The particular results of an audit study showing that in a test of the New York City low wage labor market that African American and Latino applicants with no criminal record did not do as well as white applicants just re-entering from the criminal justice system, suggest that beyond the potential for criminal background to have a disparate impact, it may be used by employers intent on disparate treatment. (Pager, Bonikowski, & Western, 2009) Indeed, in a study using the Multi-City Study of Urban Inequality for Atlanta, Boston, Detroit and Los Angeles, found that firms that actually conducted criminal background checks were, in the end, more likely to hire African American men, then firms that did not. (Holzer, Raphael, & Stoll, 2006)

Hearings conducted by the EEOC in 2010 explored the extent to which firms might use the status of being long-term unemployment to discriminate, and the use of consumer financial credit scores. (U.S. Equal Employment Opportunity Commission, 2011) (U.S. Equal Employment Opportunity Commission, 2010) In both cases, evidence was presented showing the potential disparate impact because African American and Asian Americans had the longest mean unemployment durations and would be disparately impacted by screening long-term unemployed; and the evidence of racial and gender disparities in credit scores that could potentially have disparate impacts if they were used as employment screens. And, in both cases, there was little presented to show that, especially during the height of the economic downturn, that current unemployment status was necessarily a powerful screen in identifying talented workers, or that there was strong evidence that credit scores reliably predicted job performance characteristics. Since 2010, economists have conducted several studies during the downturn and found convincing evidence that employers did use long-term unemployment status to screen job applicants. (Ghayad, 2013) And, evidence is mounting to suggest that the Great Recession has wreaked havoc on the proper interpretation of credit scores. (Carr, 2015) Though, since 2010, it appears the use of credit checks for all employees is edging down. (Society for Human Resource Management, 2012)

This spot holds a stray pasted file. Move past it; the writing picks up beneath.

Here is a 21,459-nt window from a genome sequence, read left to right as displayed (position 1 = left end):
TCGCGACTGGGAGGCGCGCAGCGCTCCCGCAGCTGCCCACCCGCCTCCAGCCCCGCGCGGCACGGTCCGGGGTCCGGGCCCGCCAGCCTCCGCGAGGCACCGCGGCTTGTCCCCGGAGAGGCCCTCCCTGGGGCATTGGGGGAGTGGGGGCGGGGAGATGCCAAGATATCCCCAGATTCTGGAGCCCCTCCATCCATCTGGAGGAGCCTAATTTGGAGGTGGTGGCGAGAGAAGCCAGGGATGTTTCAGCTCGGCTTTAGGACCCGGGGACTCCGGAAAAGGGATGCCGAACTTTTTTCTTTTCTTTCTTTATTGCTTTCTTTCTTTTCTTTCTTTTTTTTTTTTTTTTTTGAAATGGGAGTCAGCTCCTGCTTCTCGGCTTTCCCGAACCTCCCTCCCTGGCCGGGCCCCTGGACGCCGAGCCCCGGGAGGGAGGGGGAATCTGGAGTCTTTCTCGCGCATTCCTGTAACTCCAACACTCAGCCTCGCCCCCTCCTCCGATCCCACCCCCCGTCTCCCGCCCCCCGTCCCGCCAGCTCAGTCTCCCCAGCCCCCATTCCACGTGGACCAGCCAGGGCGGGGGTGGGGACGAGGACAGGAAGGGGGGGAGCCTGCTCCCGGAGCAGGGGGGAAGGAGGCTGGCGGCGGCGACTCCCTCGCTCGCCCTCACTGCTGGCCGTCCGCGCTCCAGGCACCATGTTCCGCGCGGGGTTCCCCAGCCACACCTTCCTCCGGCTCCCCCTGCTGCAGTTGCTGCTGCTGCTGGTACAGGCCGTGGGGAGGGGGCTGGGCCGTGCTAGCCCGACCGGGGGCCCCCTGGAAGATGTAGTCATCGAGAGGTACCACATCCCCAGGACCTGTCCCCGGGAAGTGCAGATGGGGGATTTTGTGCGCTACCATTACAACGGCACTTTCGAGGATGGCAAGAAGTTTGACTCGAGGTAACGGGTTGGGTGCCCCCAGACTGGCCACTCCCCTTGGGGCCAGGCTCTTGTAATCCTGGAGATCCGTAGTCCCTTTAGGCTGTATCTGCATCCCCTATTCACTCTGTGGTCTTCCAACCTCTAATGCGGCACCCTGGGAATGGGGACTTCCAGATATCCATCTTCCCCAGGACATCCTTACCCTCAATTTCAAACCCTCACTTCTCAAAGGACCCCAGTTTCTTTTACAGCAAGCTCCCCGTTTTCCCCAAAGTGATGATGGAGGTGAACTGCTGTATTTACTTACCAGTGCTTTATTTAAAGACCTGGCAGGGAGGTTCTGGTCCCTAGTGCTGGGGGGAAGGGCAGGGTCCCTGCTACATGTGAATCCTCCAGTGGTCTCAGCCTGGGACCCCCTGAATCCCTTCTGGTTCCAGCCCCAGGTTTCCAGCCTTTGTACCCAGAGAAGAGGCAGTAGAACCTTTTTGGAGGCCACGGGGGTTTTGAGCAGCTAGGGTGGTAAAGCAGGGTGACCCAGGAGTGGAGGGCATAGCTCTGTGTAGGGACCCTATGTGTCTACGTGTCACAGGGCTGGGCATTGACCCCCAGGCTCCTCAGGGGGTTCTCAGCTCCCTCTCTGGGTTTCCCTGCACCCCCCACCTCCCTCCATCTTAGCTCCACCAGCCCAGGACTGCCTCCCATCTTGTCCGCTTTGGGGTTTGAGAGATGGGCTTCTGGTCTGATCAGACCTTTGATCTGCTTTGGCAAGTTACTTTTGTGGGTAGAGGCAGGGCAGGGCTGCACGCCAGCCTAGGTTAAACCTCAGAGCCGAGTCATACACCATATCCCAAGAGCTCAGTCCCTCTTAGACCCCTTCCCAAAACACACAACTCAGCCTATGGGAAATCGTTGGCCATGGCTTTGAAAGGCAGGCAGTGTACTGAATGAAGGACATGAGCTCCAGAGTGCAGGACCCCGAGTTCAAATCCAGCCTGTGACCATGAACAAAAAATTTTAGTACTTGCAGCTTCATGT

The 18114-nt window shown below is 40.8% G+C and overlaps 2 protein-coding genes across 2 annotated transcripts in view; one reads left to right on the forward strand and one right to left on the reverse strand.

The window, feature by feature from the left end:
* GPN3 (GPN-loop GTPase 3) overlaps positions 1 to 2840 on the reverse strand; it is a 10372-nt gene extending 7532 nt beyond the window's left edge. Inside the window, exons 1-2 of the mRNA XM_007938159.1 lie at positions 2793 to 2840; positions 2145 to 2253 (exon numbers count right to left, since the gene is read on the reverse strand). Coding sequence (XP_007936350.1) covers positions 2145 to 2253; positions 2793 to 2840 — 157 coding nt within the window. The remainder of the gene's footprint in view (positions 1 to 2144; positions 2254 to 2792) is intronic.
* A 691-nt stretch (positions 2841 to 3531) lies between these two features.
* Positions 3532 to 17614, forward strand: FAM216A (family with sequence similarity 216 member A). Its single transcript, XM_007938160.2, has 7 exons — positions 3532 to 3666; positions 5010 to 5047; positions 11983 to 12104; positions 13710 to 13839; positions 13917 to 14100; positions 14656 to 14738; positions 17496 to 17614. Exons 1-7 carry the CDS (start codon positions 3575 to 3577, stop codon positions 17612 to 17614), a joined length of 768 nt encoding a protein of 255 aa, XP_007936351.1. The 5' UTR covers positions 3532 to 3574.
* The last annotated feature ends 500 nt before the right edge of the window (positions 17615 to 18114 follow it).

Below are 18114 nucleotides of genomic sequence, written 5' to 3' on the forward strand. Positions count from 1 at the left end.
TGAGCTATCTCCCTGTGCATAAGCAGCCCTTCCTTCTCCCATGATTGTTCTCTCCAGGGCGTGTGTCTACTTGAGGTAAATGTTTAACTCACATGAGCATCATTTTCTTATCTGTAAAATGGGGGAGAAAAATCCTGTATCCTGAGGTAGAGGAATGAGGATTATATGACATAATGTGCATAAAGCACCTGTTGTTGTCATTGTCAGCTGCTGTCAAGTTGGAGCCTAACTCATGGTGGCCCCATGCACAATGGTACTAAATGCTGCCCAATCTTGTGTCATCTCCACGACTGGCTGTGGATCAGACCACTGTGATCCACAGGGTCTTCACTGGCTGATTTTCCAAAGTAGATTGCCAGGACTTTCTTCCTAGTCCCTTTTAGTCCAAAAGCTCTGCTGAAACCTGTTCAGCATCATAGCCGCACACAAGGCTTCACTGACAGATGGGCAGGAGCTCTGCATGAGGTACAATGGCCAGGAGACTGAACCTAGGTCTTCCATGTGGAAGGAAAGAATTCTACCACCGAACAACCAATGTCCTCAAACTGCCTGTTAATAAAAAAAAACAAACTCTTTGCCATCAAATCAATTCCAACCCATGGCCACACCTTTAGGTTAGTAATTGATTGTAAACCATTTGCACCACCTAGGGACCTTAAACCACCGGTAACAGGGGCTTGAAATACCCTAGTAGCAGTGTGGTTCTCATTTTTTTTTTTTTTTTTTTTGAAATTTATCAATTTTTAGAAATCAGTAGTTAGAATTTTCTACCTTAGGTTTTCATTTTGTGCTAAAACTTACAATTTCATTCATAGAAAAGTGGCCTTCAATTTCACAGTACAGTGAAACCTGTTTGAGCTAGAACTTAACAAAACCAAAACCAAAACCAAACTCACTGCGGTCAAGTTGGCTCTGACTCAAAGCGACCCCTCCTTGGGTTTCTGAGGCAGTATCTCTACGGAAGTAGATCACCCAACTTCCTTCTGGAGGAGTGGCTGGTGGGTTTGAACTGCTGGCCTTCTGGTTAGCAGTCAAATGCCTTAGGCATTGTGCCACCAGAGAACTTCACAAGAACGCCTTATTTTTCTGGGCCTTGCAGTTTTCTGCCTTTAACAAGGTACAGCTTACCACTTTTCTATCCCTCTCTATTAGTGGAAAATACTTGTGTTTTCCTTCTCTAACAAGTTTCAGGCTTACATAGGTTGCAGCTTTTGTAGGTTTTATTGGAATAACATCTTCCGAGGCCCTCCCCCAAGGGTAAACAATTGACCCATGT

Current Disparities